I am delighted to bring to you another personal NICU experience, but this time, from Dr Andleeb Ahmed @mumandmedic. Thank you Andleeb for sharing your own NICU journey with us all. It was great to connect with Andleeb on Instagram – she has been an NHS Medic for over 27 years and is a GP. Her story is a fine example of why it is so important to advocate for your own child, no matter who you are and what experience you may or may not have.
One of the dumbest things said to me when I became a first-time mum -” You will find this easy, as you are a doctor.” I wanted to slap that person- as if we are taught about motherhood and dealing with all the emotions that go alongside being a mother in medical school.
I realised as time went on, that people do assume that medic parents either cope better, or the other extreme, are completely neurotic. I can safely say, most of us are neither and in fact cope probably worse because we know far too much. This became very apparent with the birth of my third child.
Z was overdue by 7 days; induction was all booked and I was waddling around like a hippo. No amount of raspberry tea, chili or walks would budge him. I went into labor at 1am on 25th October and I was progressing fine. By 2.30am, his heartbeat was picked up as slowing so fetal monitoring was introduced -this soon showed he was in distress.
One of the dumbest things said to me when I became a first-time mum -” You will find this easy, as you are a doctor.” I wanted to slap that person- as if we are taught about motherhood and dealing with all the emotions that go alongside being a mother in medical school.Dr Andleeb Ahmed @mumandmedic
Within what seemed like 30 seconds, I was surrounded by doctors and prepped for a c-section. However, his heartbeat picked up and as it was sustained, they opted for a vaginal delivery, which followed within 20 minutes.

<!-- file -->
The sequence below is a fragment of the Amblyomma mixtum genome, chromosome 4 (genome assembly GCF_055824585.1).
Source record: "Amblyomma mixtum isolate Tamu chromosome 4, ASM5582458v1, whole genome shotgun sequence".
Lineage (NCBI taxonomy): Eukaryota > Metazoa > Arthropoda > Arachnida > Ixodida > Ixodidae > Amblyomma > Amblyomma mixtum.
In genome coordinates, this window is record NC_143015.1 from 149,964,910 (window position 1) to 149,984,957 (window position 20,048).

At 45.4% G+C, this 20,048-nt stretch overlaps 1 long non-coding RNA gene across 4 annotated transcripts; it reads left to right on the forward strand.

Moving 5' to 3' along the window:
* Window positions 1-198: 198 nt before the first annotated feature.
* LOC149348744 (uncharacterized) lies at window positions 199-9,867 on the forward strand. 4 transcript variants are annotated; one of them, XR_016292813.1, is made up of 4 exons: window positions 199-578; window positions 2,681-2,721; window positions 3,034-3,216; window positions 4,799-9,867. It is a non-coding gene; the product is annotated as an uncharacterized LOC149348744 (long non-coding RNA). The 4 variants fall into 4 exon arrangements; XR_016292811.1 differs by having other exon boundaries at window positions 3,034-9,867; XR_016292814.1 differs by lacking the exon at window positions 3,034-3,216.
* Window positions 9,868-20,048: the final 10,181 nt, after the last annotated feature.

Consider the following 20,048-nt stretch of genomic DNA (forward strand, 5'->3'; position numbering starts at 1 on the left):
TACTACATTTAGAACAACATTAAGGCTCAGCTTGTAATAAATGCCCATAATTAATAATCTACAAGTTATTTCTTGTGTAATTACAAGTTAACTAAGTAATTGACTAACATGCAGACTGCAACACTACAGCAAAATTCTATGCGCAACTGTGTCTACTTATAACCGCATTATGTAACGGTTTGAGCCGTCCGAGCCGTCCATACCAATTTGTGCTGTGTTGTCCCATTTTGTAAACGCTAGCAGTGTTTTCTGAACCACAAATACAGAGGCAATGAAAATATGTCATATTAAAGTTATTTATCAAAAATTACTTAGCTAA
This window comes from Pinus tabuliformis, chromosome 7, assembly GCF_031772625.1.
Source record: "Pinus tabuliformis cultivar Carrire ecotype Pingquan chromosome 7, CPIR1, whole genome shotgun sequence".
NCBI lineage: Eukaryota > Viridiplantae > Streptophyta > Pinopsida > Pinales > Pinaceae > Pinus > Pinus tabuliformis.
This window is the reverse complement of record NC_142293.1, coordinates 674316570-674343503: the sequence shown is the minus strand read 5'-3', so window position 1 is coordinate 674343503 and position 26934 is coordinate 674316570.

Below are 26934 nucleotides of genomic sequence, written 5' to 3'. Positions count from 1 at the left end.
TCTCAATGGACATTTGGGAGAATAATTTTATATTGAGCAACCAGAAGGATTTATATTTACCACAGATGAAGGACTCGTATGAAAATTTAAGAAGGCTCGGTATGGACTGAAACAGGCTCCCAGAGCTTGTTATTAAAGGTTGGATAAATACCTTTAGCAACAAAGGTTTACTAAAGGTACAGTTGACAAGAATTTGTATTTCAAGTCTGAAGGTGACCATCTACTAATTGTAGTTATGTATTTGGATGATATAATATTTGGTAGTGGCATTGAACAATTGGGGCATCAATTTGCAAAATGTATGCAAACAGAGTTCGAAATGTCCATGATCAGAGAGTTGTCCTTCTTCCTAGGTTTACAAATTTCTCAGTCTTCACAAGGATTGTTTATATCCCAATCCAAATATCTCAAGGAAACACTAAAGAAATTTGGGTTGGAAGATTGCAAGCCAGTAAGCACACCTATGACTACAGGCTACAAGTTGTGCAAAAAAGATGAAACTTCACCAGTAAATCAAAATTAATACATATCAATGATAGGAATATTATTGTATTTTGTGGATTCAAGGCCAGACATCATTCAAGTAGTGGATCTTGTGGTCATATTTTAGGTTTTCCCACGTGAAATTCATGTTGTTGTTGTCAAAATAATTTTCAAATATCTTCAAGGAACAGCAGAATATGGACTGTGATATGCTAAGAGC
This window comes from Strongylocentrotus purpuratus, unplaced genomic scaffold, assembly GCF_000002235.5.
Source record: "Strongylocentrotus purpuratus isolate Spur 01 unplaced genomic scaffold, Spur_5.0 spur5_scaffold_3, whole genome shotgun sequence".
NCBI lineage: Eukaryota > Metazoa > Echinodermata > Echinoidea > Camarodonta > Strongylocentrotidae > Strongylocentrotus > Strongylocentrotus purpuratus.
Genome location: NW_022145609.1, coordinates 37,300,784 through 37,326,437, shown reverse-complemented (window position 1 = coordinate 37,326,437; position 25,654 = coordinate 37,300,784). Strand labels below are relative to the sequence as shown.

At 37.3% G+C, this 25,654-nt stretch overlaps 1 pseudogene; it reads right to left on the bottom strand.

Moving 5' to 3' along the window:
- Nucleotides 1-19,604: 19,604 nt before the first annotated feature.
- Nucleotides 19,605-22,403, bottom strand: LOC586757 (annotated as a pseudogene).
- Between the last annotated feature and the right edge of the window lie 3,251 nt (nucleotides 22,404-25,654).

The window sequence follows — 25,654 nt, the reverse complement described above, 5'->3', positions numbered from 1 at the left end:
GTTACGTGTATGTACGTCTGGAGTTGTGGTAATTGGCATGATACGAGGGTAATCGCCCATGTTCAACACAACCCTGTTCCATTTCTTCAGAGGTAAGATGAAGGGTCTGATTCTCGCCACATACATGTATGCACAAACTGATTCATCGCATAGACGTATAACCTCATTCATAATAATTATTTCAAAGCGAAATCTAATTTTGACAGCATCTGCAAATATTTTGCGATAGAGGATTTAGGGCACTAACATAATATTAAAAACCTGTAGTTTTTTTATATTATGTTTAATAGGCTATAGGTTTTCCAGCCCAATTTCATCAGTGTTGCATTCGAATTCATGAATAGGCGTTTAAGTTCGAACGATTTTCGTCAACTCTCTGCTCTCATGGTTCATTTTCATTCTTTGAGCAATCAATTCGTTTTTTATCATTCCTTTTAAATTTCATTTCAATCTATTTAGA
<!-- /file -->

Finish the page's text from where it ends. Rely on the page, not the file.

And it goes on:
During delivery though, I passed meconium and soon after my husband noted our son’s breathing was very abnormal. We were reassured that he would be monitored, and I was moved to the post-natal ward.
Over the next 48 hours, I kept telling ward staff his breathing was erratic but the paediatric registrar informed me, quite harshly and quite clearly annoyed with me, that he was ok. By 4pm, on the second day, my medical and maternal instincts kicked in and I insisted he be assessed again. Another registrar saw him, organised a Xray and blood gases which confirmed my suspicions -he had Meconium Aspiration Syndrome /Pneumonia. He was rushed down to NICU with me sobbing alongside, mumbling “I told you. Why didn’t you listen to me?”
I remember the double doors to NICU even 15 years later- white with sliver door handles and fairy lights around the edge. I was told to wait outside the assessment room while they stabilised him. Sitting there with my shoulders hunched, face in hands crying, guilt washed over me as I heard his cries as they took bloods and gained access for iv treatment.
During delivery though, I passed meconium and soon after my husband noted our son’s breathing was very abnormal.Dr Andleeb Ahmed @mumandmedic